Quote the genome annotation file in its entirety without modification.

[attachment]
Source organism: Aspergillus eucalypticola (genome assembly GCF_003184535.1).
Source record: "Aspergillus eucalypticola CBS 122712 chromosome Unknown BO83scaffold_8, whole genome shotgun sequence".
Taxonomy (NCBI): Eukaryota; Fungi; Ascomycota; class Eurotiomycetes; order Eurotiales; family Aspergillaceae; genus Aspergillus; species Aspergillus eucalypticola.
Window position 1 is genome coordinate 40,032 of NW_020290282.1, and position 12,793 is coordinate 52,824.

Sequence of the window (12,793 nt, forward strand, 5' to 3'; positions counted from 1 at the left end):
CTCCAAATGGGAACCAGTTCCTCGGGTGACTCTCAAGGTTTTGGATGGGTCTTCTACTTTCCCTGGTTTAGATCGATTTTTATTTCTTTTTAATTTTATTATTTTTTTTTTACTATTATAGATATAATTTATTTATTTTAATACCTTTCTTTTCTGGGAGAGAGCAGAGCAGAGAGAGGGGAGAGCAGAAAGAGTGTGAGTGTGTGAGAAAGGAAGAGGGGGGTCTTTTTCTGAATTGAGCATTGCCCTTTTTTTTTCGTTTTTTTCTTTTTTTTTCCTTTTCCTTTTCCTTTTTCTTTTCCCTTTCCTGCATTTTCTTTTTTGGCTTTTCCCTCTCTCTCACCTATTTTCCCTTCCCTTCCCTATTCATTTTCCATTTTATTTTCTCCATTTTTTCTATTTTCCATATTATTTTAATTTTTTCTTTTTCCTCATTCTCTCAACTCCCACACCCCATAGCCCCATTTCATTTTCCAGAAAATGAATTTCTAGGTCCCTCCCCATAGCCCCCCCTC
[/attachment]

Source organism: Aspergillus eucalypticola (genome assembly GCF_003184535.1).
Source record: "Aspergillus eucalypticola CBS 122712 chromosome Unknown BO83scaffold_8, whole genome shotgun sequence".
Taxonomy (NCBI): Eukaryota; Fungi; Ascomycota; class Eurotiomycetes; order Eurotiales; family Aspergillaceae; genus Aspergillus; species Aspergillus eucalypticola.
Window position 1 is genome coordinate 40,032 of NW_020290282.1, and position 12,793 is coordinate 52,824.

Sequence of the window (12,793 nt, forward strand, 5' to 3'; positions counted from 1 at the left end):
CTCCAAATGGGAACCAGTTCCTCGGGTGACTCTCAAGGTTTTGGATGGGTCTTCTACTTTCCCTGGTTTAGATCGATTTTTATTTCTTTTTAATTTTATTATTTTTTTTTTACTATTATAGATATAATTTATTTATTTTAATACCTTTCTTTTCTGGGAGAGAGCAGAGCAGAGAGAGGGGAGAGCAGAAAGAGTGTGAGTGTGTGAGAAAGGAAGAGGGGGGTCTTTTTCTGAATTGAGCATTGCCCTTTTTTTTTCGTTTTTTTCTTTTTTTTTCCTTTTCCTTTTCCTTTTTCTTTTCCCTTTCCTGCATTTTCTTTTTTGGCTTTTCCCTCTCTCTCACCTATTTTCCCTTCCCTTCCCTATTCATTTTCCATTTTATTTTCTCCATTTTTTCTATTTTCCATATTATTTTAATTTTTTCTTTTTCCTCATTCTCTCAACTCCCACACCCCATAGCCCCATTTCATTTTCCAGAAAATGAATTTCTAGGTCCCTCCCCATAGCCCCCCCTC